Next on my list is Water. I'm currently studying up on how to manipulate and improve water based on the style I'm brewing.

I also agree with competitions. I entered my first one and the feedback was well worth it.

Finally, reading posts and taking the advice from the experts here on this forum such as Revvy, yooper, Golddiggie, Biermuncher, Ed Wort and others. They have done it, tried it and brewed it. When they post, I pay attention.

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Old 10-05-2014, 03:15 PM   #26
skwieland
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Nov 2012
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Doing half barrel batches allows me to compare processes between three carboys. I've been saying for years, and no proven, transferring hot brake into the fermenter makes clearer beer and transferring to secondary is unnecessary for up to three week fermentation.


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Old 10-06-2014, 01:50 PM   #27
wobdee
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Something new to me that I've been doing for a few months on my lagers is a Schmitz decoction. This method has helped bring about a more smooth sweet malty flavor than my previous step or single infusion mashes haven't given me.

 
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Old 10-06-2014, 05:56 PM   #28
bwarbiany
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Quote:
Originally Posted by Yooper View Post
1. Fermentation temperature control
2. Pitching the proper amount of yeast
3. Water chemistry

That's about it, in the right order, for me.

I have other things that have made my brewing easier- electric indoor brewery, pumps, sight glass, etc- but those make it easier, not better. Yeast health (#1 and #2 on my list) makes the biggest improvement, probably for everyone.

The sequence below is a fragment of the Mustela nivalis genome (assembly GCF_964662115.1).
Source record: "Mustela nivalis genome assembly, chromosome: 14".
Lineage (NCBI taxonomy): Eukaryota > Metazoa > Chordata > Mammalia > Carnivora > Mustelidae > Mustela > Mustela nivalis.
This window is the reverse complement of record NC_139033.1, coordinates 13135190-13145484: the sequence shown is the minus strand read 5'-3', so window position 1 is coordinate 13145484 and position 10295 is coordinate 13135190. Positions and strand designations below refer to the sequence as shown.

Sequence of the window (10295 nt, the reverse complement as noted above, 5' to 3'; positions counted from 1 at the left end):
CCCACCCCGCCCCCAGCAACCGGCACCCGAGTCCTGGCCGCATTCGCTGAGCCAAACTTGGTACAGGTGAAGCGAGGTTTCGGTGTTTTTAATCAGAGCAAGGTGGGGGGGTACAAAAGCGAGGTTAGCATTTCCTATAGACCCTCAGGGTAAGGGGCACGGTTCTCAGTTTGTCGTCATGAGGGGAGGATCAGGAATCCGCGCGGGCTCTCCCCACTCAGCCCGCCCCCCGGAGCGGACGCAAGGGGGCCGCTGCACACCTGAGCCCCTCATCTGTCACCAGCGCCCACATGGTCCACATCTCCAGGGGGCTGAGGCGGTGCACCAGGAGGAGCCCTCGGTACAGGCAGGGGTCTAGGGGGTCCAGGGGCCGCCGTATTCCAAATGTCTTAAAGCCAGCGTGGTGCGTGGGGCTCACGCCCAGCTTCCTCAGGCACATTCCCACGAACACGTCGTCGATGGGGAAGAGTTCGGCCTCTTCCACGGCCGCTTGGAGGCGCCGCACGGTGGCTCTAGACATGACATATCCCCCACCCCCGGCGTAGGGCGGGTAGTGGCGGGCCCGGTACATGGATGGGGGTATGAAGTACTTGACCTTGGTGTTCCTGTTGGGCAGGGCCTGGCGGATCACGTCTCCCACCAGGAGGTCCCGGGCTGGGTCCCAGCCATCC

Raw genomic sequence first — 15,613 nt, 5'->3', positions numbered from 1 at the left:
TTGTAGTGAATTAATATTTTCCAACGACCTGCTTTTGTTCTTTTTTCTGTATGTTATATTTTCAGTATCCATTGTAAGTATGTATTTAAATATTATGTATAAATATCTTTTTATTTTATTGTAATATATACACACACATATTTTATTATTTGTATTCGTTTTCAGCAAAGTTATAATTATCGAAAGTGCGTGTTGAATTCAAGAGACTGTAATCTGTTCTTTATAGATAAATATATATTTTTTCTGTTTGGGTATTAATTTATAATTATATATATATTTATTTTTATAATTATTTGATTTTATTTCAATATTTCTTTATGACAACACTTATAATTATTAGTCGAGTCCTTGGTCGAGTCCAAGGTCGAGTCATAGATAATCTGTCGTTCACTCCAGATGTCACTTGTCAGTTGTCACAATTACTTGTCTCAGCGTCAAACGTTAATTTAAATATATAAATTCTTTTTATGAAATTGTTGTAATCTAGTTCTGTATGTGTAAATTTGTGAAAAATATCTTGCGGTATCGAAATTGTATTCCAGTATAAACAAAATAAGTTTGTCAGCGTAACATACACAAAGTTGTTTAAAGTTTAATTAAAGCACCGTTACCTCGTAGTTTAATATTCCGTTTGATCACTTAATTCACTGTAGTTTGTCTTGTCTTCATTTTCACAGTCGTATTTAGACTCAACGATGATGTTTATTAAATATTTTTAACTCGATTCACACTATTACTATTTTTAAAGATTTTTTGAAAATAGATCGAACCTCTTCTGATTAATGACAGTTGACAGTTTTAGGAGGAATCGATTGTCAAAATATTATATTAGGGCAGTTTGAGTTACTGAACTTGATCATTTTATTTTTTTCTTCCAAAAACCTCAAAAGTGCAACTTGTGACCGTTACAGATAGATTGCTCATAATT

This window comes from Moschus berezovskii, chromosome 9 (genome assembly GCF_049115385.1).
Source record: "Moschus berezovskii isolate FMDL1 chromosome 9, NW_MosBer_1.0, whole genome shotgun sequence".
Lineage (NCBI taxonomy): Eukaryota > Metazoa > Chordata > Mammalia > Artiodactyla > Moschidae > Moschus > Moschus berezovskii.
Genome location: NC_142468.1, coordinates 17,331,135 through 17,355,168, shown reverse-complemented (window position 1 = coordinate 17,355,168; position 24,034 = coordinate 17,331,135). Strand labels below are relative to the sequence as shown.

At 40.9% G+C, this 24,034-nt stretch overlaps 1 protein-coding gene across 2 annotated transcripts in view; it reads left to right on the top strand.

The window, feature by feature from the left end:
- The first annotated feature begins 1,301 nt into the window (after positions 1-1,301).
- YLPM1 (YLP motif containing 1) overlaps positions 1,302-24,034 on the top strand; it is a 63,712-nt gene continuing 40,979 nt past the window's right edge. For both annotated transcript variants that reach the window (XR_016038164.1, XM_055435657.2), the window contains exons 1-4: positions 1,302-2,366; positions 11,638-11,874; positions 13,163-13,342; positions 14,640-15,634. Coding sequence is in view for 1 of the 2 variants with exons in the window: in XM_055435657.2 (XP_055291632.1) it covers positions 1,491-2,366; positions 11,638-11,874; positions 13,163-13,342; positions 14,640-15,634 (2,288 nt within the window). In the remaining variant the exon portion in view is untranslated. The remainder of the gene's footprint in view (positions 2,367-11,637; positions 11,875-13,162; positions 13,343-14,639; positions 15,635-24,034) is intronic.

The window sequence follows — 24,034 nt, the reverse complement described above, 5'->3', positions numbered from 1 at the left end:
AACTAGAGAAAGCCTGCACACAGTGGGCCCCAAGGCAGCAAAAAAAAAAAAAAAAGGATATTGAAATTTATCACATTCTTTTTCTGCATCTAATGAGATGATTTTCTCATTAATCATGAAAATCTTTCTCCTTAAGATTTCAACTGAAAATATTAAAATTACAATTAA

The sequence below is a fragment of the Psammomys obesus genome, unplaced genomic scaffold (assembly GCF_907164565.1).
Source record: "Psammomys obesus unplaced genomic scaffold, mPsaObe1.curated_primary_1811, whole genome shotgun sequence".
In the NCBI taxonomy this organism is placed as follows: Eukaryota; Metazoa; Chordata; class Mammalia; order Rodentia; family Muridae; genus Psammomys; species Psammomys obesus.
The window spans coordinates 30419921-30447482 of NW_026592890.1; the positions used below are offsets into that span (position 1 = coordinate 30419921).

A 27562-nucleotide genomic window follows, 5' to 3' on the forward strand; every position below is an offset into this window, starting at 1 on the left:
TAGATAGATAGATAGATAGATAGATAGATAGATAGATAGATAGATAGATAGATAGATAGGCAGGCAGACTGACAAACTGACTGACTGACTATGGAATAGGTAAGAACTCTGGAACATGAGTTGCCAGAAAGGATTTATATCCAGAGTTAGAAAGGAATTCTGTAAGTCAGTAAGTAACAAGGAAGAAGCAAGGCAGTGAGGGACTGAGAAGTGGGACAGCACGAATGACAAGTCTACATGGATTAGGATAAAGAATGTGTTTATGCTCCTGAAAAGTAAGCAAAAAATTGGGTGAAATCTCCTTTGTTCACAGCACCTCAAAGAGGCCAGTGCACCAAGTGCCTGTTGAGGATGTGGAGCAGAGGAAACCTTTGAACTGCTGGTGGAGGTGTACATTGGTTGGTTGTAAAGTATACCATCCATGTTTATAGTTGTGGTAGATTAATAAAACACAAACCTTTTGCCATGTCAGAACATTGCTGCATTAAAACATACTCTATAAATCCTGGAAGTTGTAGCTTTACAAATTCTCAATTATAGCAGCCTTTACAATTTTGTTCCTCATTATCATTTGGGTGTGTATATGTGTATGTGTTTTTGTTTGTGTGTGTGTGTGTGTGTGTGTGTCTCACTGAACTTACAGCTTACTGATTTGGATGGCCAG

In my area, we have strongly alkaline water with lots of bicarb. Learning to deal with it took my beers to the next level.
Agree 100%. The funny thing is that I've *just* gotten around to the water chemistry portion of this (3 batches in, one still in the fermenter), after nearly 8 years of brewing, and my Oktoberfestbier with RO water is damn near perfect. Definitely better than the O'fests I've done in past years. So smooth and malty.

I think I was making very good beer before. I've consistently placed in category in competition. And yet I think water chemistry is going to be the "next level" change, from "very good" to "great".

 
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Old 10-06-2014, 08:53 PM   #29
Spartan1979
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I came back to homebrewing after about an 8 year hiatus. I've started temperature controlling all my beers. Before it was pretty much just lagers. I bought a stir plate and use that for every batch except dry yeasts. Actually, dry yeasts are a change, they used to suck. Much better now. I pay attention to mash pH. I've started playing with water chemistry, but I'm still working on that.

I also got my process down so brew days go pretty smooth. One thing that improved my brew day was using Fermcap in the boil. It allows me to walk away from the kettle so I can clean and prep things. It used to be that I had to be there the entire time for boilovers. It used to be that I'd spend 90 minutes cleaning after brewing. Now all I have to do is clean the kettle, immersion chiller and hop spider.

 
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Old 10-06-2014, 09:10 PM   #30
bondra76
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everything's already been said here - temp, amount of yeast and water

I will say on temp control - there's a lot of different methods out there, and I have tried a BUNCH of them. But my water bath temp controlled beers have always come out better than any other method of temp control. It's a lot more work than just putting a heat sleeve around a carboy, but my water baths have always been right on point and better beer.